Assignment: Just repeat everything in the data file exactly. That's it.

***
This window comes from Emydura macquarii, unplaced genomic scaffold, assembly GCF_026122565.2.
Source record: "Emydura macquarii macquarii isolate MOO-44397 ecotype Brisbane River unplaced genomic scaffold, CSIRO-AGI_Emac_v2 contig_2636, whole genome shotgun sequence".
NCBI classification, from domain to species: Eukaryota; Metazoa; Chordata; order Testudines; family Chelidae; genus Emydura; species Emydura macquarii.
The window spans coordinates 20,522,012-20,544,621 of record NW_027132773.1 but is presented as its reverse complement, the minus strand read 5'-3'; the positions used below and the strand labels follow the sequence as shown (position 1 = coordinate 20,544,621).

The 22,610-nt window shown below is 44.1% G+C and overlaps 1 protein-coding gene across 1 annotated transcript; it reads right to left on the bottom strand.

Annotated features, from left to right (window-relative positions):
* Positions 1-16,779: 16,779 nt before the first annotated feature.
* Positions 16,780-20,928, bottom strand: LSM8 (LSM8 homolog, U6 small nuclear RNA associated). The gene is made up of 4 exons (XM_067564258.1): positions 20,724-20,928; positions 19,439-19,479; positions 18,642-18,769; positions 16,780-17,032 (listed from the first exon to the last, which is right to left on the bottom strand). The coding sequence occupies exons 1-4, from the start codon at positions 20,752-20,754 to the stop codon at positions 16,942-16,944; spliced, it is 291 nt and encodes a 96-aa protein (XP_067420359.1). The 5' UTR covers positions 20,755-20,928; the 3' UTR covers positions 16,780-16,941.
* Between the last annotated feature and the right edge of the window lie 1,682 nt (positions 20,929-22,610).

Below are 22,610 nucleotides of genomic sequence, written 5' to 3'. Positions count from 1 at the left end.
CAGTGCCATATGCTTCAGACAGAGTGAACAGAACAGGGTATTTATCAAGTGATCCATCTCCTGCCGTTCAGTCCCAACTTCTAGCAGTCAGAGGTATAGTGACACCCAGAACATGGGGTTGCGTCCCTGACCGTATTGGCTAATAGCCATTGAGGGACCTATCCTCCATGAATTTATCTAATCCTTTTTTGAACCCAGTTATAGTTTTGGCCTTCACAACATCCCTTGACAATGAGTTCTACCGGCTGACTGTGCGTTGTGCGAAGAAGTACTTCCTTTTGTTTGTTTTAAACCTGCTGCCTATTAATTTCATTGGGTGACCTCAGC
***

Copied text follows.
This window comes from Emydura macquarii, unplaced genomic scaffold, assembly GCF_026122565.2.
Source record: "Emydura macquarii macquarii isolate MOO-44397 ecotype Brisbane River unplaced genomic scaffold, CSIRO-AGI_Emac_v2 contig_2636, whole genome shotgun sequence".
NCBI classification, from domain to species: Eukaryota; Metazoa; Chordata; order Testudines; family Chelidae; genus Emydura; species Emydura macquarii.
The window spans coordinates 20,522,012-20,544,621 of record NW_027132773.1 but is presented as its reverse complement, the minus strand read 5'-3'; the positions used below and the strand labels follow the sequence as shown (position 1 = coordinate 20,544,621).

The 22,610-nt window shown below is 44.1% G+C and overlaps 1 protein-coding gene across 1 annotated transcript; it reads right to left on the bottom strand.

Annotated features, from left to right (window-relative positions):
* Positions 1-16,779: 16,779 nt before the first annotated feature.
* Positions 16,780-20,928, bottom strand: LSM8 (LSM8 homolog, U6 small nuclear RNA associated). The gene is made up of 4 exons (XM_067564258.1): positions 20,724-20,928; positions 19,439-19,479; positions 18,642-18,769; positions 16,780-17,032 (listed from the first exon to the last, which is right to left on the bottom strand). The coding sequence occupies exons 1-4, from the start codon at positions 20,752-20,754 to the stop codon at positions 16,942-16,944; spliced, it is 291 nt and encodes a 96-aa protein (XP_067420359.1). The 5' UTR covers positions 20,755-20,928; the 3' UTR covers positions 16,780-16,941.
* Between the last annotated feature and the right edge of the window lie 1,682 nt (positions 20,929-22,610).

Below are 22,610 nucleotides of genomic sequence, written 5' to 3'. Positions count from 1 at the left end.
CAGTGCCATATGCTTCAGACAGAGTGAACAGAACAGGGTATTTATCAAGTGATCCATCTCCTGCCGTTCAGTCCCAACTTCTAGCAGTCAGAGGTATAGTGACACCCAGAACATGGGGTTGCGTCCCTGACCGTATTGGCTAATAGCCATTGAGGGACCTATCCTCCATGAATTTATCTAATCCTTTTTTGAACCCAGTTATAGTTTTGGCCTTCACAACATCCCTTGACAATGAGTTCTACCGGCTGACTGTGCGTTGTGCGAAGAAGTACTTCCTTTTGTTTGTTTTAAACCTGCTGCCTATTAATTTCATTGGGTGACCTCAGC